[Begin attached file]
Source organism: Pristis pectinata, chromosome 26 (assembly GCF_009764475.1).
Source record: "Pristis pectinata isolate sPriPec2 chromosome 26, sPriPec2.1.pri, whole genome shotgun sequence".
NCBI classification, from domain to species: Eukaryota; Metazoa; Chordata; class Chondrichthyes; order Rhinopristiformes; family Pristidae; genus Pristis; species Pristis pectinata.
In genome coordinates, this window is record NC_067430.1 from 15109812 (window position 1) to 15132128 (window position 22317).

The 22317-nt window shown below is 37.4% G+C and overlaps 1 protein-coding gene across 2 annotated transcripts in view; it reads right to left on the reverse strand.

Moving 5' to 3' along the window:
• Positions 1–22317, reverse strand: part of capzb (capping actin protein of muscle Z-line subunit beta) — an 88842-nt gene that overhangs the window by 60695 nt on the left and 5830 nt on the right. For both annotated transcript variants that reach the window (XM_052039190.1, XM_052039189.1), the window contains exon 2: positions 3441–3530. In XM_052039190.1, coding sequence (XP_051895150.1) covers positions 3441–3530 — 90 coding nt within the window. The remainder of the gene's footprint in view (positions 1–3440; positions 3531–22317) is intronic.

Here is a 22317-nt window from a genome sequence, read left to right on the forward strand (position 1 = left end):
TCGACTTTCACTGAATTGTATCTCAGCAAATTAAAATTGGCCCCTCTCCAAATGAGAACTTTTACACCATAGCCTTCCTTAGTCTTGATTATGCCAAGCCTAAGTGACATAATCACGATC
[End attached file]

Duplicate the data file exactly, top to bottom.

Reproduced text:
Source organism: Pristis pectinata, chromosome 26 (assembly GCF_009764475.1).
Source record: "Pristis pectinata isolate sPriPec2 chromosome 26, sPriPec2.1.pri, whole genome shotgun sequence".
NCBI classification, from domain to species: Eukaryota; Metazoa; Chordata; class Chondrichthyes; order Rhinopristiformes; family Pristidae; genus Pristis; species Pristis pectinata.
In genome coordinates, this window is record NC_067430.1 from 15109812 (window position 1) to 15132128 (window position 22317).

The 22317-nt window shown below is 37.4% G+C and overlaps 1 protein-coding gene across 2 annotated transcripts in view; it reads right to left on the reverse strand.

Moving 5' to 3' along the window:
• Positions 1–22317, reverse strand: part of capzb (capping actin protein of muscle Z-line subunit beta) — an 88842-nt gene that overhangs the window by 60695 nt on the left and 5830 nt on the right. For both annotated transcript variants that reach the window (XM_052039190.1, XM_052039189.1), the window contains exon 2: positions 3441–3530. In XM_052039190.1, coding sequence (XP_051895150.1) covers positions 3441–3530 — 90 coding nt within the window. The remainder of the gene's footprint in view (positions 1–3440; positions 3531–22317) is intronic.

Here is a 22317-nt window from a genome sequence, read left to right on the forward strand (position 1 = left end):
TCGACTTTCACTGAATTGTATCTCAGCAAATTAAAATTGGCCCCTCTCCAAATGAGAACTTTTACACCATAGCCTTCCTTAGTCTTGATTATGCCAAGCCTAAGTGACATAATCACGATC